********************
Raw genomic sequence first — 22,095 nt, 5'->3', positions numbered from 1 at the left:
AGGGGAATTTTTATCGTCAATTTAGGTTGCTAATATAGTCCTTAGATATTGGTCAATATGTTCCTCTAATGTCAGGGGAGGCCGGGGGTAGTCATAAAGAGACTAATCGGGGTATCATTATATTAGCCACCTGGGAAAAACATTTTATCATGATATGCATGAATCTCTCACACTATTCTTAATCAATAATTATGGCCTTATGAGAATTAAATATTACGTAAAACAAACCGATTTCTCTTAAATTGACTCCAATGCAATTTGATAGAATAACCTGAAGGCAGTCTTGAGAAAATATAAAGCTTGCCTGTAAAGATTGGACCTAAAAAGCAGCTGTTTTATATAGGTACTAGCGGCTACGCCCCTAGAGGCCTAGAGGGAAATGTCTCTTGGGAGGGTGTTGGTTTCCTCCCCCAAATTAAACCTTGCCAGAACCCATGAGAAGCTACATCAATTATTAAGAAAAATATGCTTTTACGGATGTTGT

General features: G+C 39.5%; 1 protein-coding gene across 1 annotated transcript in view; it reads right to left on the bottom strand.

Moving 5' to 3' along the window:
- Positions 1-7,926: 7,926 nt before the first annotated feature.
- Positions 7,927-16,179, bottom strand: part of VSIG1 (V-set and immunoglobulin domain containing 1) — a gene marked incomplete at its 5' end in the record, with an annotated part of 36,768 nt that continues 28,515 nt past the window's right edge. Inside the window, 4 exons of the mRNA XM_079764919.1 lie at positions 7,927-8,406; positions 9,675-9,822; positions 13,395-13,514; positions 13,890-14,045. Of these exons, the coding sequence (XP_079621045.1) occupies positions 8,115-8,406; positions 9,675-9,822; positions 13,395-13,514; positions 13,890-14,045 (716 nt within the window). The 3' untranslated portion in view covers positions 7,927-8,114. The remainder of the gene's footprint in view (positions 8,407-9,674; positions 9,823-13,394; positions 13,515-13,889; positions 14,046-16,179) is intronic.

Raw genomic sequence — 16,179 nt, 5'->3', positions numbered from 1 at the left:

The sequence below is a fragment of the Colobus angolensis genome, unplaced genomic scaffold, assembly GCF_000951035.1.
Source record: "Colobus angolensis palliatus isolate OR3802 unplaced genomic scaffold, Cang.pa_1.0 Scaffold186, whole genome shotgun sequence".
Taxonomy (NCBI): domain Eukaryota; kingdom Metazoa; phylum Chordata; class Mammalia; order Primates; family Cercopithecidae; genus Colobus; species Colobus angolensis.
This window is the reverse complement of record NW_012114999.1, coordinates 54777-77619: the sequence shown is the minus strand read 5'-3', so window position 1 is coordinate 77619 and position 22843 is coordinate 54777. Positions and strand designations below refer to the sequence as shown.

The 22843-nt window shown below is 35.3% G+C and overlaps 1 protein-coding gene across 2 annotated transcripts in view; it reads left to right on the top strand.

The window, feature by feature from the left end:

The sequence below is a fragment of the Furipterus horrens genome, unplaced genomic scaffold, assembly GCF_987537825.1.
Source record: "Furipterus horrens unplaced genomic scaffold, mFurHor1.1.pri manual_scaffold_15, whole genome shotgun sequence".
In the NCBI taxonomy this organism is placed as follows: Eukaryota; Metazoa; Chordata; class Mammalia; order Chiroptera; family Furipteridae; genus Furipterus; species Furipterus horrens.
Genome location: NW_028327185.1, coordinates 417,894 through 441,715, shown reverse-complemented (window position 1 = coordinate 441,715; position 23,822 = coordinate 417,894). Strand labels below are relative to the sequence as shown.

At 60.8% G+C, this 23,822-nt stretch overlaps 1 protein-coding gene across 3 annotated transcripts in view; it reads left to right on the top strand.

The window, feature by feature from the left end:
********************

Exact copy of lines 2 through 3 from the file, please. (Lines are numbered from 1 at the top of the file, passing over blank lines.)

AGGGGAATTTTTATCGTCAATTTAGGTTGCTAATATAGTCCTTAGATATTGGTCAATATGTTCCTCTAATGTCAGGGGAGGCCGGGGGTAGTCATAAAGAGACTAATCGGGGTATCATTATATTAGCCACCTGGGAAAAACATTTTATCATGATATGCATGAATCTCTCACACTATTCTTAATCAATAATTATGGCCTTATGAGAATTAAATATTACGTAAAACAAACCGATTTCTCTTAAATTGACTCCAATGCAATTTGATAGAATAACCTGAAGGCAGTCTTGAGAAAATATAAAGCTTGCCTGTAAAGATTGGACCTAAAAAGCAGCTGTTTTATATAGGTACTAGCGGCTACGCCCCTAGAGGCCTAGAGGGAAATGTCTCTTGGGAGGGTGTTGGTTTCCTCCCCCAAATTAAACCTTGCCAGAACCCATGAGAAGCTACATCAATTATTAAGAAAAATATGCTTTTACGGATGTTGT

General features: G+C 39.5%; 1 protein-coding gene across 1 annotated transcript in view; it reads right to left on the bottom strand.